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Negotiating a relocation deal

I am awaiting an offer from my employer to relocate my family and myself to their headquarters. I expect to accept the offer if we can work out a reasonable compensation. Have anyone else experience doing this and how were you compensated?

I am especially interested in how relocation expenses are usually reimbursed since we bought a house while back and the market has gone down some since then, so we can't expect to sell it for what we paid for it.

Not my usual full name
Wednesday, July 23, 2003

The maximum to expect would be:

- Professional movers, boxes, insurance
- Transportation for your family
- A one week trip before hand to house hunt
- A week or two "vacation" to move, settle, and orient

The minimum may well be:

- Moving expenses to some limit (as little as half the real cost)

As for compensation for real estate fluctuations, dream on. No one other than CEOs making 7-figure salaries gets that.

Anonymous Coward
Thursday, July 24, 2003

I got screwed on a relocation deal once.  The clause was "you have to stay with us for a year or repay the entire amount".  The company was bought out almost immediately after relocation, and I was stuck in a "waiting for layoff" situation.  I was forced to do nothing for a year, gaining no experience.  Luckily, it wasn't that bad, but it could have been a disaster.  Also remember that your future employer may hire very expensive movers.  If it's a $5k moving bill, you have to stay for a year or come up with $5k AFTER TAXES.  Even worse if they do a "gross-up", paying the tax you owe on the moving benefit.  You can wind up BEHIND several thousand dollars if you don't stay for the full repayment period.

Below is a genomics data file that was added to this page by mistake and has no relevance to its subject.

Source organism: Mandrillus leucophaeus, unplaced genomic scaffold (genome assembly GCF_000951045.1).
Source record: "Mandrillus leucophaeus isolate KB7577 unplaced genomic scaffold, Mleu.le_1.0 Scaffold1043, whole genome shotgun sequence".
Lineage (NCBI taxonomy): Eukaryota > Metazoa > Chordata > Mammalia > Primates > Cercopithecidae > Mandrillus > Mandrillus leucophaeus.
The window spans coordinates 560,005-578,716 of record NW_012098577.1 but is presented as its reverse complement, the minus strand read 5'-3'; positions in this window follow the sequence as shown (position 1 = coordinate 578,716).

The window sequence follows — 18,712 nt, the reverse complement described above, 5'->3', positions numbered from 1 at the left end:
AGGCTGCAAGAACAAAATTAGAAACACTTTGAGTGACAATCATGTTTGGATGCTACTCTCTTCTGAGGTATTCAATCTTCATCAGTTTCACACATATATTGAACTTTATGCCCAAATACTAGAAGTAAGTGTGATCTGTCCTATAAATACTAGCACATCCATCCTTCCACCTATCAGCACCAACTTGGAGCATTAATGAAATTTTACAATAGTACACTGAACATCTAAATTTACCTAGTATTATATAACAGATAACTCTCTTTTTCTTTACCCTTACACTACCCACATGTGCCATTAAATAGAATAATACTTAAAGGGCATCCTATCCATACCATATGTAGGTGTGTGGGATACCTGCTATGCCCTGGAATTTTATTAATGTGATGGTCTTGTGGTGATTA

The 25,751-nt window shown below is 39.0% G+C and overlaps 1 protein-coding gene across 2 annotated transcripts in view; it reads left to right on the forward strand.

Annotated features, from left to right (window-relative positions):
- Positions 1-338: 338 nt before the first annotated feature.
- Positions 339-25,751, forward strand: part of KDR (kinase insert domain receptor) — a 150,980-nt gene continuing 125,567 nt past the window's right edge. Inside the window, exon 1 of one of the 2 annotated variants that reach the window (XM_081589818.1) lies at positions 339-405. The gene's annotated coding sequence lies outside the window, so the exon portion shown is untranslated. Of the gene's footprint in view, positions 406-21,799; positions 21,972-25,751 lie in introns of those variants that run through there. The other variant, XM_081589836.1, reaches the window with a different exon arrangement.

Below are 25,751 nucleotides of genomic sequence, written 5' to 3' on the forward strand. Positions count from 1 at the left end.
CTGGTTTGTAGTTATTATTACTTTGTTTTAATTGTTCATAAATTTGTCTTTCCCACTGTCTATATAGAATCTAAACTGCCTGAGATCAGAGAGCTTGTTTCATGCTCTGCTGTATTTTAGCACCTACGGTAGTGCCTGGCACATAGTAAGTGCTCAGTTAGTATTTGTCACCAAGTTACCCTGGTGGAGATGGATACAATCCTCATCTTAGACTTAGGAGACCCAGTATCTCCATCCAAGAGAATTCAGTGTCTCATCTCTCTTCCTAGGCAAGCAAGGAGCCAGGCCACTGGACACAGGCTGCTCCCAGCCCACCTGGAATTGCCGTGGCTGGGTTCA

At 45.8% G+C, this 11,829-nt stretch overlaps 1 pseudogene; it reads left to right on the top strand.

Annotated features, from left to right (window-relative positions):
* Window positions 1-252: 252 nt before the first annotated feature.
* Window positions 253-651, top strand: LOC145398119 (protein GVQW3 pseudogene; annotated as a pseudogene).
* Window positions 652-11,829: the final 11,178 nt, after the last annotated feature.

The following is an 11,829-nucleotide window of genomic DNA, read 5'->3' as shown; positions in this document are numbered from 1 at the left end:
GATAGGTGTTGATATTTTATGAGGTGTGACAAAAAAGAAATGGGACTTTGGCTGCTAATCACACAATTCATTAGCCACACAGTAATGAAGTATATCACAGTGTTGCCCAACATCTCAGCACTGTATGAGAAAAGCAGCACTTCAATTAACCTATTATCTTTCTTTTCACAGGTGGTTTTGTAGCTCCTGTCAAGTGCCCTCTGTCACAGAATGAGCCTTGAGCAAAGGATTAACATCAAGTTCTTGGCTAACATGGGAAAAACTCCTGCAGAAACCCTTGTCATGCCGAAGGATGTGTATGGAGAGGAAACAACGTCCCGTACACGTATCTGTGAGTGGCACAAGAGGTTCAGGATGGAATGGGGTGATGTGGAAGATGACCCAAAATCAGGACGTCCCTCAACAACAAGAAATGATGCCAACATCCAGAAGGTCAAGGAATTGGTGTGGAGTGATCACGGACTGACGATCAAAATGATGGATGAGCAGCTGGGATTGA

Bottom line: IF YOU NEGOTIATE RELOCATION, WITH A PENATLY FOR LEAVING, MAKE SURE THE REPAYMENT IS PRORATED BASED ON TIME YOU'RE IN THE JOB.  That is, if you're required to stay a year, and you only stay 9 months, negotiate that you only repay 25%.  You may impose a minimum time period, say 6 months, with full repayment.

Anonymous
Thursday, July 24, 2003

Thanks, both of you. I am not planning to base my position on common practice, but rather what I believe is reasonable, and leaving my home prematurely when market conditions are bad sounds like a pretty good reason to ask for compensation.

I appreciate the suggestion for the "leaving early" repayment contract. I will probably be expected to sign something to that extent although it has not been mentioned as yet.

Original Poster
Thursday, July 24, 2003

If you have to buy/sell a house, the real estate commision could be very expensive. The company needs to pick this up. Also, in the US, sometimes moving expenses are taxed as income. The best way to work around it is have the company pay for everything, or have them reinburse you for your taxes. I've seen it done both ways.

pdq
Thursday, July 24, 2003

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